The Rise of Chicago Virtual Restaurants In The Age of COVID-19

The terms “ghost kitchen” and “virtual restaurant” have been more commonplace than before, thanks to the pandemic. But when you think about what they are, and how handy they can be for those who are either in lockdown or have chosen to self-isolate, both concepts fit into the current landscape of dining quite nicely. It is also not hard to see that there will still be a need for these types of services long after COVID-19 is a footnote in history.


What Is A Ghost Kitchen And Virtual Restaurant?

Aside from becoming a fast-growing, popular trend, essentially if you were in the food services industry and chose to set up food preparation facilities that were designed to provide online delivery and takeout orders, you would be operating a ghost kitchen. If you are a restaurant owner who has chosen to close the doors to your business to dining in – either by choice or to meet Covid protocols – and just use your facilities to prepare meals that are takeout or can be delivered curbside or elsewhere – you are operating a virtual kitchen. Both terms are very close to each other and are easy to confuse.


What Makes Ghost Kitchens So Popular?

The main difference between a ghost kitchen and a virtual restaurant is that with a ghost kitchen there is no brick-and-mortar restaurant. With a virtual restaurant, the brick-and-mortar facilities exist but are not providing all of their offerings. For example, dining in may be restricted or eliminated for a specific timeframe. A ghost kitchen would therefore be much cheaper to operate as the normal operating expenses of having a building filled with staff would be greatly reduced. You could operate a ghost kitchen just by renting space. Either way, both have become popular simply because they provide dining options that can be enjoyed at home by whoever places a food order. When you consider that the price of a meal in a fine dining restaurant includes portions of that cost going to pay staff, cover operating expenses ranging from utilities to licenses and all other potential inventory needs, you quickly see a benefit to ordering in and enjoying a fully-cooked meal in your own home. It not only saves you time and keeps your kitchen clean, but you can also order meals that are several notches above what you can expect at your neighborhood drive-thru.


The Newness Is Wearing Off

Sure, there had to be a “Honeymoon” period where the novelty of calling your favorite dining spot to deliver a multi-course meal wore off. It was likely expected to be a rare occasion as the pandemic lockdowns wouldn’t go on forever, right? However, not only has the novelty turned into a trend, but many restaurant operators are turning to ghost kitchens and virtual restaurants as a concept for the future of their operations long after everyone has received the COVID vaccine who intends to get it. It only makes logical and financial sense. Maybe just offer indoor dining on weekends and takeout and delivery the rest of the week. Or maybe don’t open a restaurant at all, just build a food service business on just takeout and delivery from a ghost kitchen in your area. It isn’t as far-fetched as it sounds because – and we say this respectfully – it’s already happening.


It Isn’t All That New An Idea

Here’s where we all get a reality check. While ordering food from the upscale restaurant downtown to be delivered to your door may have some form of uniqueness to it, restaurants and ghost kitchens have been doing this for decades, if not longer. Only back in those days, it was called catering. You could hire a catering service (an old-school ghost kitchen) to provide a meal for the office or you could have your preferred restaurant catering division (an old-school virtual restaurant) do the same for a business meeting, wedding reception, or whatever. The pandemic just forced us to circle back to those days and bring back something that worked and now becomes more fitting for the times we are currently living in with COVID-19.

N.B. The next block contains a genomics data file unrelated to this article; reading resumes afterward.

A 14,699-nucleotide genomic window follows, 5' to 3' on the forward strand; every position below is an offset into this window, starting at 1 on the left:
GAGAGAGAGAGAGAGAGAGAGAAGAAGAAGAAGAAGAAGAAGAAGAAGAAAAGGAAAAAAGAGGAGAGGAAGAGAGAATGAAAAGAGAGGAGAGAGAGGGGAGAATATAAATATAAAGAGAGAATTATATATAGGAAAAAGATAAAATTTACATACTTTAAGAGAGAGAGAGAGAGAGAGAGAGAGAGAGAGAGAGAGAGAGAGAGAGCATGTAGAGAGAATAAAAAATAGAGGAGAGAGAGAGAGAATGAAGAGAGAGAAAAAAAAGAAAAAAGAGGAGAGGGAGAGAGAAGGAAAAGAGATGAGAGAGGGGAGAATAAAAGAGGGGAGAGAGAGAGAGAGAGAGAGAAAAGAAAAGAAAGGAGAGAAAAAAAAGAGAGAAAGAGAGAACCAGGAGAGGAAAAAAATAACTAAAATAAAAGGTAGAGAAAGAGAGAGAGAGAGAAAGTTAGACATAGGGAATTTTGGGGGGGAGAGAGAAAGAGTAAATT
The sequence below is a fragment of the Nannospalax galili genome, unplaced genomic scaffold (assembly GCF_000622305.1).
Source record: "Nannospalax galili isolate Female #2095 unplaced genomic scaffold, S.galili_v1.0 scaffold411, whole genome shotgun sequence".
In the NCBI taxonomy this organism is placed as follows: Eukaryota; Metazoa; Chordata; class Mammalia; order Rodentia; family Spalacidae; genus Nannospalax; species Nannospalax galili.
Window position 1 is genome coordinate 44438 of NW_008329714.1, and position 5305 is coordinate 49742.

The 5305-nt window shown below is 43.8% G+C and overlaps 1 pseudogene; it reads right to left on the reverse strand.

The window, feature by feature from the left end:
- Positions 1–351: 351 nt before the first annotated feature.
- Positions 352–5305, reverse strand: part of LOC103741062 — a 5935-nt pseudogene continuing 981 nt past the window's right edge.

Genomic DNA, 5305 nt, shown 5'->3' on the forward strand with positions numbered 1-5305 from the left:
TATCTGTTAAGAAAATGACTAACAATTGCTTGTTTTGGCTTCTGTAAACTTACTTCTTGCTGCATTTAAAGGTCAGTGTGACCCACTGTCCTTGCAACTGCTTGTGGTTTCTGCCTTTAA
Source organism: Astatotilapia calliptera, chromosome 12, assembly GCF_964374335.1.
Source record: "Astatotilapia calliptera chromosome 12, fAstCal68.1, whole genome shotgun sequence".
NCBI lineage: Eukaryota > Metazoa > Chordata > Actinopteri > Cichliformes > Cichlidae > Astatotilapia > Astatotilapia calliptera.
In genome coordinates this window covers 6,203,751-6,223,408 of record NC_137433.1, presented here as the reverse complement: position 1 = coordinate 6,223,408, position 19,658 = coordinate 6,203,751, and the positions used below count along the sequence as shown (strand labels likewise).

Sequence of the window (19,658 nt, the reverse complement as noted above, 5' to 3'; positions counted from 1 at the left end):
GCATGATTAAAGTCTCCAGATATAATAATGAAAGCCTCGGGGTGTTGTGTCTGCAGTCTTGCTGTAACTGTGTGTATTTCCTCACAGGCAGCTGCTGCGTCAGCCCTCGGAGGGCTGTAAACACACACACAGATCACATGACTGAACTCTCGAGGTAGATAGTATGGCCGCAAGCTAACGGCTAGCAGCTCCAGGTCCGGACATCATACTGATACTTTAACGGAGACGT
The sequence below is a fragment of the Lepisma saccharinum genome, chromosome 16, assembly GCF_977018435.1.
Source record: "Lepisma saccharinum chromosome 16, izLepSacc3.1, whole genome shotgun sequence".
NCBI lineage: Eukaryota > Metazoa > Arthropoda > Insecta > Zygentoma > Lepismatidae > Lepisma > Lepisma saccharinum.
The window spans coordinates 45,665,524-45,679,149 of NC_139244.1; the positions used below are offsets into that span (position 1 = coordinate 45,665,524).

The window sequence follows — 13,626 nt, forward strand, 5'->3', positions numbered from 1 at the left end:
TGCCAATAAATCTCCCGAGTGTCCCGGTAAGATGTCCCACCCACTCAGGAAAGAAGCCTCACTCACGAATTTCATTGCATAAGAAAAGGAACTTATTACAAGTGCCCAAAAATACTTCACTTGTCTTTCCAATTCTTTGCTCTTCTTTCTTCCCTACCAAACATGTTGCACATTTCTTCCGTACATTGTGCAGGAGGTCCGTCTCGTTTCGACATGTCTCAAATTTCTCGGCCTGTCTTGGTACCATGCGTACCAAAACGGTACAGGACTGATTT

In Chicagoland, Check Out This Virtual Restaurant

Chef Bill Kim’s Pizza & Parm Shop was launched as a virtual restaurant on December 2 in Oak Brook, a Chicago suburb. Owned and operated by an award-winning chef, the menu features Detroit-style pizza (with a square shape and cartelized cheese crust), classic chicken parmesan entrees, chicken parmesan sandwiches, salads, and wings. All are available exclusively for takeout through DoorDash. According to Kim, a native of Seoul, South Korea, he has a personal connection to the food his pop-up virtual restaurant serves. “Growing up on the northside of Chicago, I had a lot of Italian friends and was constantly surrounded by the cuisine…I think part of me even wanted to be Italian.” He adds, “This menu is a homage to them and my childhood with flavors and dishes I love and that travel incredibly well through delivery.”


The Partnership With Cornerstone Restaurant Group

Chef Bill Kim’s Pizza & Parm Shop is the second operation launched by the chef. His first, Chef Bill Kim’s Ramen Bar, opened just a month before the Pizza & Parm Shop and is also located in Oak Brook. They are two of four operations that include Cornerstone Restaurant Group as partners. According to Cornerstone COO Danny McGowan, “Every restauranteur and entrepreneur needed to get more creative than ever this year.” He adds, “We are thinking beyond the four walls of our restaurants and utilizing all parts of that space…the ghost kitchen is a concept we’ve explored before, but never to this level with two brand new restaurant concepts and menus.”


Chef Bill Kim’s Pizza & Parm Shop Hours

As a pop-up, virtual kitchen, the hours are limited to order food from Chef Bill Kim’s Pizza & Parm Shop. They are currently set at 4 PM to 9 PM Wednesdays to Sundays. You can find details on menu offerings and pricing through DoorDash.

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